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franklin county times

Main Street: Downtown renewal

By Staff
March 21, 2001
Meridian Main Street Manager Sharon Smith has a good grasp on what the city can become if it can find its niche. The plans she outlined during an interview with The Meridian Star are interesting and enlightening, and seem to have the potential to prompt tremendous growth.
Downtown Meridian was once a business, social and cultural hub, a vibrant collection of stores and shops and coffee houses and clubs. There was an enriching rain of energy and vitality that collected in a great barrel called entrepreneurial spirit.
With the major revitalization projects now under way  and more planned there is renewed attention on what brings people downtown and what makes for successful commercial and residential development.
Downtown businessmen and women already know they have to adjust and adapt to the needs of customers if they expect loyal customers to remain so. Today, merchants who have chosen to remain downtown face special challenges and must generate special reasons for shoppers to come. Their commitment is to be applauded.
A 1998 Meridian Main Street survey identified a number of items due for consideration if downtown is to be revived. First was a functional 500-car parking garage. Second was more downtown residential spaces. Third was to restore Union Station. Smith says the fourth was "life after 5," or more nighttime activities.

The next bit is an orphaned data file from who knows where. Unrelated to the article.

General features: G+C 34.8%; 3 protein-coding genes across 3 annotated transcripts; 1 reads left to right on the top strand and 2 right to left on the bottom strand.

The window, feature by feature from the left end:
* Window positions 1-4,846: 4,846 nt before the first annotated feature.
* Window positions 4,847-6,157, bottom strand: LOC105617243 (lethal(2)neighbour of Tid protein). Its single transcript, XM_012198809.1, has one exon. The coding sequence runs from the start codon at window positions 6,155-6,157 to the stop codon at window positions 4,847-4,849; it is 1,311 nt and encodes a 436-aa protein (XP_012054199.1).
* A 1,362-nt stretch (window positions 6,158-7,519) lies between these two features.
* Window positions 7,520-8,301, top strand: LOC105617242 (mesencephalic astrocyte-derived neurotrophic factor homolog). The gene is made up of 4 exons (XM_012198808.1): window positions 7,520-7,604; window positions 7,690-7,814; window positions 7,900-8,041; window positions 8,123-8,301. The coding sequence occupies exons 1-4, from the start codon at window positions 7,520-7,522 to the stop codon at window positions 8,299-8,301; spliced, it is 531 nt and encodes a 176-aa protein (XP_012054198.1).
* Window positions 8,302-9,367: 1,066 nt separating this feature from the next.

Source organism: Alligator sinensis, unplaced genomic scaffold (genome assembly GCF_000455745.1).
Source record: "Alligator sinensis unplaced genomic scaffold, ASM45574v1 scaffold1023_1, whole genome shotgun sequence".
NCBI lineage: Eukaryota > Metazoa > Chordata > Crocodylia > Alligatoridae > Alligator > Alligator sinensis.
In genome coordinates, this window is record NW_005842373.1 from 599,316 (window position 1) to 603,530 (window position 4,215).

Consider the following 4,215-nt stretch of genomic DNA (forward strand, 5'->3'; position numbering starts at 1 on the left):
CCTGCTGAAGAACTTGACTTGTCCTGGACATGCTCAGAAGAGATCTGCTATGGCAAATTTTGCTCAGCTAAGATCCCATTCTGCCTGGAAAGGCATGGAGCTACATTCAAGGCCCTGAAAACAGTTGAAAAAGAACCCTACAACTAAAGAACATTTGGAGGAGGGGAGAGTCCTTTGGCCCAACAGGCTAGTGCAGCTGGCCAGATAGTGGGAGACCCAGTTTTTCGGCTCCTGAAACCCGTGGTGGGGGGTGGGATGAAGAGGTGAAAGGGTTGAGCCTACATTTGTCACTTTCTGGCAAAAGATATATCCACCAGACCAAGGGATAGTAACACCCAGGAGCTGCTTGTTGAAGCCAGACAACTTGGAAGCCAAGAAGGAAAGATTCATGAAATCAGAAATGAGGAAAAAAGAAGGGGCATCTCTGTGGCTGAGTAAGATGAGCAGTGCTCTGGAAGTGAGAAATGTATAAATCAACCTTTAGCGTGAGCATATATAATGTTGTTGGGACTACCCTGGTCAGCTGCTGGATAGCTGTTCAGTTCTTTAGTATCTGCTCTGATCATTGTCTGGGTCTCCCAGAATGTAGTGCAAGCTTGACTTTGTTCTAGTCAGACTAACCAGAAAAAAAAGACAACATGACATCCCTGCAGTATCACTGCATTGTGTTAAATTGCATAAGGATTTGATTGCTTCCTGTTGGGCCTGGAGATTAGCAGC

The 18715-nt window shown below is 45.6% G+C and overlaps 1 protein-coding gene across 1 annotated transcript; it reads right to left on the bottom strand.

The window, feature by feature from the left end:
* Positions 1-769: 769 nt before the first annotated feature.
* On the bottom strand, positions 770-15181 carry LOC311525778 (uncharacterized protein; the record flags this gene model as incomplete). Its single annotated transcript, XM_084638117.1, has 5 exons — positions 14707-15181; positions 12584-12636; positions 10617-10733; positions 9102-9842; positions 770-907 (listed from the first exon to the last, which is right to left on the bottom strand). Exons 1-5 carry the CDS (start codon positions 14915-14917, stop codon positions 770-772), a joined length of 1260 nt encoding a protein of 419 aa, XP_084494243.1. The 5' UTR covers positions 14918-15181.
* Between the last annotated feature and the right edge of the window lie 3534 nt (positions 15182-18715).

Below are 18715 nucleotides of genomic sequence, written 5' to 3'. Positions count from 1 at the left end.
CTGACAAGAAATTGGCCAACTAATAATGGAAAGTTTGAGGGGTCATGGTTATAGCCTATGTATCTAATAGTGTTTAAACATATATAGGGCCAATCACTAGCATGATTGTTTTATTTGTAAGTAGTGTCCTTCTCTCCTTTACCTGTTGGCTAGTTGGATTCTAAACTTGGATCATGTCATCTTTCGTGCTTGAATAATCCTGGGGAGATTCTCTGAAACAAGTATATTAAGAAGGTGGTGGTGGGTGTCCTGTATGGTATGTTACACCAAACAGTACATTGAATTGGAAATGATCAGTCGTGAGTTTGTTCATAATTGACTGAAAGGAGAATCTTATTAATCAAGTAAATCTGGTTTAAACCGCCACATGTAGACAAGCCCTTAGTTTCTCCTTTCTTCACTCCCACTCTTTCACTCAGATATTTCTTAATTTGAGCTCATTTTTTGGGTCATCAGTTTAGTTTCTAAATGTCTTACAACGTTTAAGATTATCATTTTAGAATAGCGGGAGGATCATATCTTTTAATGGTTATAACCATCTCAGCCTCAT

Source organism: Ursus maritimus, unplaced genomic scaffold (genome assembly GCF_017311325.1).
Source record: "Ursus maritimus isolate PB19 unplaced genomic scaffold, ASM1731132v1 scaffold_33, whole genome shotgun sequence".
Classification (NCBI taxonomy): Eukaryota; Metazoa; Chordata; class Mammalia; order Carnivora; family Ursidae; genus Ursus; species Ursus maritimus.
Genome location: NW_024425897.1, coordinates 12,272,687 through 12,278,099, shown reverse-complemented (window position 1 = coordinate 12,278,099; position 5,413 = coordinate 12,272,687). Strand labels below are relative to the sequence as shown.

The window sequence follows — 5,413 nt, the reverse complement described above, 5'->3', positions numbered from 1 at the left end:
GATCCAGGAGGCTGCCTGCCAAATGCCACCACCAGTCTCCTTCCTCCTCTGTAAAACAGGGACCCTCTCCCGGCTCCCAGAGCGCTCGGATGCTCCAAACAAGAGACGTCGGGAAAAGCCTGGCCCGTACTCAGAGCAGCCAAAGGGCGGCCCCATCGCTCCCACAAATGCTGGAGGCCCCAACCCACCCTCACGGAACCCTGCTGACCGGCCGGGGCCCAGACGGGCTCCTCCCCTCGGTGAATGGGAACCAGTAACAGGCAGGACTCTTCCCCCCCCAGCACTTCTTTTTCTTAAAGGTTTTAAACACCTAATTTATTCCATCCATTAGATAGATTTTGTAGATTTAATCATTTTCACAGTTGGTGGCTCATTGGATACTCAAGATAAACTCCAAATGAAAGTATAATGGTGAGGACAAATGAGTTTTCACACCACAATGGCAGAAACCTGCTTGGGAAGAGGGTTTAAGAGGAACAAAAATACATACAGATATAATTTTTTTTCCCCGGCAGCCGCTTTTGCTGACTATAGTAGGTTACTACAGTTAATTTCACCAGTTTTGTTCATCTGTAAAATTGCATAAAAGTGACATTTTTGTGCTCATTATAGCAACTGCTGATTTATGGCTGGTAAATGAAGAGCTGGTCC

People who follow city business can visit and touch the restored Union Station, a multi-modal transportation center through which more than half a million people pass each year.
Amtrak passengers, city transit and even the Silver Star limo all do business at the station.
Plans for the parking garage are nearing completion, Smith said. Some residential units are in place and others are coming soon. Work continues on new restaurants and shops. Expectations are high that the Grand Opera House renovation will be completed in 2003.
All told, Main Street's master plan envisions a combination of projects, all designed to draw people back to downtown. It is an ambitious plan, well worth pursuing.